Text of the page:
Veterans’ advocates on both sides agreed that veterans tend to be solutions-oriented voters who prefer candidates that reflect that mentality.

“We're very pragmatic,” said Mike Kelly, a Nevada veteran who works with the progressive veterans group VoteVets. “We are very much willing to listen to all sides. However, what's more important to us is delivery. If you're not delivering something to us, if you're not serving, if you're not solving problems — what's the use?”

For Kelly, that attitude makes Rosen — the daughter of a World War II veteran — the most attractive candidate. He said while Brown is a hero who served his country with honor, Rosen has consistently delivered on veterans’ issues while being approachable, with a staff quick to connect veterans to the services they need.

“It's not that I'm in any way, shape or form degrading his service,” Kelly said of Brown. “However, I need a senator that’s ready to do the work right now. And she stands on the issues that are important to most of us right now.” 

That includes her support of the PACT Act, the largest expansion of veterans’ health care in a generation. Rosen has crisscrossed the state during congressional recesses urging veterans to claim their new benefits, and frequently hosts roundtable discussions on issues that matter to student veterans and veteran business owners. She secured funding for a veterans’ cemetery in Elko and a commitment from the Small Business Administration to open a Veterans Business Outreach Center in Las Vegas in 2023, the state’s first such outpost, and a second one in Northern Nevada.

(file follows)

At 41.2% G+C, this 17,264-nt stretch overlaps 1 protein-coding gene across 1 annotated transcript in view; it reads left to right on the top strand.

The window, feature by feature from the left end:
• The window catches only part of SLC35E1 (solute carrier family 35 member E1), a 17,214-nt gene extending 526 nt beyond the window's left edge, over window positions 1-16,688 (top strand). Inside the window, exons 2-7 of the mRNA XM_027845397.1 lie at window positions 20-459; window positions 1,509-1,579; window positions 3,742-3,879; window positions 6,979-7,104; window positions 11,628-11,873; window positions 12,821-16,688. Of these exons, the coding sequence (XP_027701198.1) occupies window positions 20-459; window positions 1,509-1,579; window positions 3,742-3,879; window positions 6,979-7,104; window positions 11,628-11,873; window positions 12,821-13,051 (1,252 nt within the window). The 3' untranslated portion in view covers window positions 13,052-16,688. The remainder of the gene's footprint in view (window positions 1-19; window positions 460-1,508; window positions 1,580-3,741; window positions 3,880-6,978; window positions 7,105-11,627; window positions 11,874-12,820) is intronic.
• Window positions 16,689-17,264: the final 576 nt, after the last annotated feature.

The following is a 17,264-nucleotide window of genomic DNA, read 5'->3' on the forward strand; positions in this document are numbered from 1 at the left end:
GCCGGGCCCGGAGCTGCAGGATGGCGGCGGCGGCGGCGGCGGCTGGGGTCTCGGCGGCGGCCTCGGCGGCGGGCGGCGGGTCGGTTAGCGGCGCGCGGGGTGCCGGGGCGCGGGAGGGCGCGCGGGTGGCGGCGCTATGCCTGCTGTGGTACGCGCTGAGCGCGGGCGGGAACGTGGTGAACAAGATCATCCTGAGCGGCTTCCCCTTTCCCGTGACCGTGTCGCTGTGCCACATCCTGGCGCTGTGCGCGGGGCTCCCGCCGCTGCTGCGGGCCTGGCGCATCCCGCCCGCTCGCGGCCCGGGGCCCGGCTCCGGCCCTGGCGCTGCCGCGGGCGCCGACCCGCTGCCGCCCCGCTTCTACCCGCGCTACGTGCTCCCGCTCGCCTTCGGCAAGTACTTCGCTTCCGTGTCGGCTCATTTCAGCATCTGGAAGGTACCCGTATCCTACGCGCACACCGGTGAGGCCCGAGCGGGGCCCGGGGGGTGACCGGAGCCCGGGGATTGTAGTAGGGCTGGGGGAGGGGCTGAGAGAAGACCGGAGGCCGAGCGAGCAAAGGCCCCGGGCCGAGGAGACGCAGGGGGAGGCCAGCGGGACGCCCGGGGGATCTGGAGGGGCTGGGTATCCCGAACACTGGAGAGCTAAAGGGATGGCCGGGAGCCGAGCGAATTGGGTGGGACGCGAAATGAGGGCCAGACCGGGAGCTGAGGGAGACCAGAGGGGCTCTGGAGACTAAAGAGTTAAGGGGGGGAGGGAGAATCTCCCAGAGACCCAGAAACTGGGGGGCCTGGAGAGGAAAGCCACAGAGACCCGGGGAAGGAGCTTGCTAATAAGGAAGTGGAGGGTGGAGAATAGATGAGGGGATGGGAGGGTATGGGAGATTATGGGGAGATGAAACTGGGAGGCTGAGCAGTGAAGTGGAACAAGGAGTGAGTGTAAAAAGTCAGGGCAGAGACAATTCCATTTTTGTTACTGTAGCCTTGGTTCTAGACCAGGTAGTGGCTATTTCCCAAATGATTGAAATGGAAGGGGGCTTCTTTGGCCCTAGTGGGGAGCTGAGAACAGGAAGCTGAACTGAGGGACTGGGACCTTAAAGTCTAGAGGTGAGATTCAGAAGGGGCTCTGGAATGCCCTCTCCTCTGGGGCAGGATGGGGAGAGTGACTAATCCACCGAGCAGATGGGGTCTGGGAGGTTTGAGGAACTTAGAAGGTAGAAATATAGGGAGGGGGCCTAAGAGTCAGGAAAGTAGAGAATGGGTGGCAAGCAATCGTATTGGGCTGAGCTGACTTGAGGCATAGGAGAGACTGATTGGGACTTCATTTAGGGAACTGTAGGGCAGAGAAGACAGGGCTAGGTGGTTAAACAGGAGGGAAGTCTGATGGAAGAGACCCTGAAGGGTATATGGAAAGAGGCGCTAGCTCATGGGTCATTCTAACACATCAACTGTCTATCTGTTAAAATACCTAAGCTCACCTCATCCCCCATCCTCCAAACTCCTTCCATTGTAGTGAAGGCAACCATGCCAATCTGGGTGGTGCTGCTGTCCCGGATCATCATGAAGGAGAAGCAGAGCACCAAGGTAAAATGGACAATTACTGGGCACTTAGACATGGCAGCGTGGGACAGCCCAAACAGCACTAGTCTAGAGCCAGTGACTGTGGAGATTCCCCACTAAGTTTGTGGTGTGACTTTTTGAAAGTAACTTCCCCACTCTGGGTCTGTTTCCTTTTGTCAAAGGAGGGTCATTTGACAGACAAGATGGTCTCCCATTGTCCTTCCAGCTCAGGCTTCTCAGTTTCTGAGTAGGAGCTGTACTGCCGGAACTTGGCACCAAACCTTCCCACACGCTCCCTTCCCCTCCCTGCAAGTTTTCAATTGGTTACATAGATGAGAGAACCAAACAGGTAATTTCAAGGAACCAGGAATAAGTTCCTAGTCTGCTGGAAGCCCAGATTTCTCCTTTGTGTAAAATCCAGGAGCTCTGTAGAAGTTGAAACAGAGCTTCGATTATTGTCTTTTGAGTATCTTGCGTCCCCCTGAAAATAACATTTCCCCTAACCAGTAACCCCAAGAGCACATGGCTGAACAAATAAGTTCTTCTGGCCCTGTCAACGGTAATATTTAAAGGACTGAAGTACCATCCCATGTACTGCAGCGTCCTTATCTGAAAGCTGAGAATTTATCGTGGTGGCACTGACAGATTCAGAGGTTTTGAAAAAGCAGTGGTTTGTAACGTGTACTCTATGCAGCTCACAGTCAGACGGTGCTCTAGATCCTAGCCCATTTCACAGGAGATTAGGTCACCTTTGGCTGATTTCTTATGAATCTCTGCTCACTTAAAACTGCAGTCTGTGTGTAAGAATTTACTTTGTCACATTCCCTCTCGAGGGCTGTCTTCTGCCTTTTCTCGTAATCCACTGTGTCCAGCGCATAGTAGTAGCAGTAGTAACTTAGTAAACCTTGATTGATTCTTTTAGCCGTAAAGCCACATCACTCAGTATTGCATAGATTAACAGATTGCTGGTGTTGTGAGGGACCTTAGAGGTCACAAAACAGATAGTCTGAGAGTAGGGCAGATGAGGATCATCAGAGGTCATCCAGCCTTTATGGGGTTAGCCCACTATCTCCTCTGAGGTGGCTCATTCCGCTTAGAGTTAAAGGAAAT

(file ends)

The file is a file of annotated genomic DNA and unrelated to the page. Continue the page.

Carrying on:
Ross Bryant, an Army veteran and director of UNLV’s Military and Veterans Service Center, voted for Trump in the last two presidential elections, but plans to vote for Rosen this year. He voted for Sen. Catherine Cortez Masto (D-NV) in 2022 as well.

“No one has anything but respect for [Brown’s] service, his injuries, his intentions,” Bryant said. “But he’s not from Nevada. And you don’t need to be a veteran to make a difference for veterans, because Ms. Rosen has been amazing.”

Kelly added that Rosen pays attention to issues that affect veterans of color and women veterans, including access to abortion.

Rosen’s campaign noted that she has been engaged on veterans’ issues since she was a member of the House — the first bill she ever introduced was aimed at hiring student veterans, and that she leads an annual Senate effort to increase affordable housing voucher funding for homeless veterans. Her office maintains a 70-page veterans’ resource guide for Nevadans navigating federal programs.

On the Republican side, Leo Garcia, an Air Force veteran who works as a senior advisor for conservative, Koch-backed Concerned Veterans for America Action (CVAA), said Brown’s military service is electorally powerful.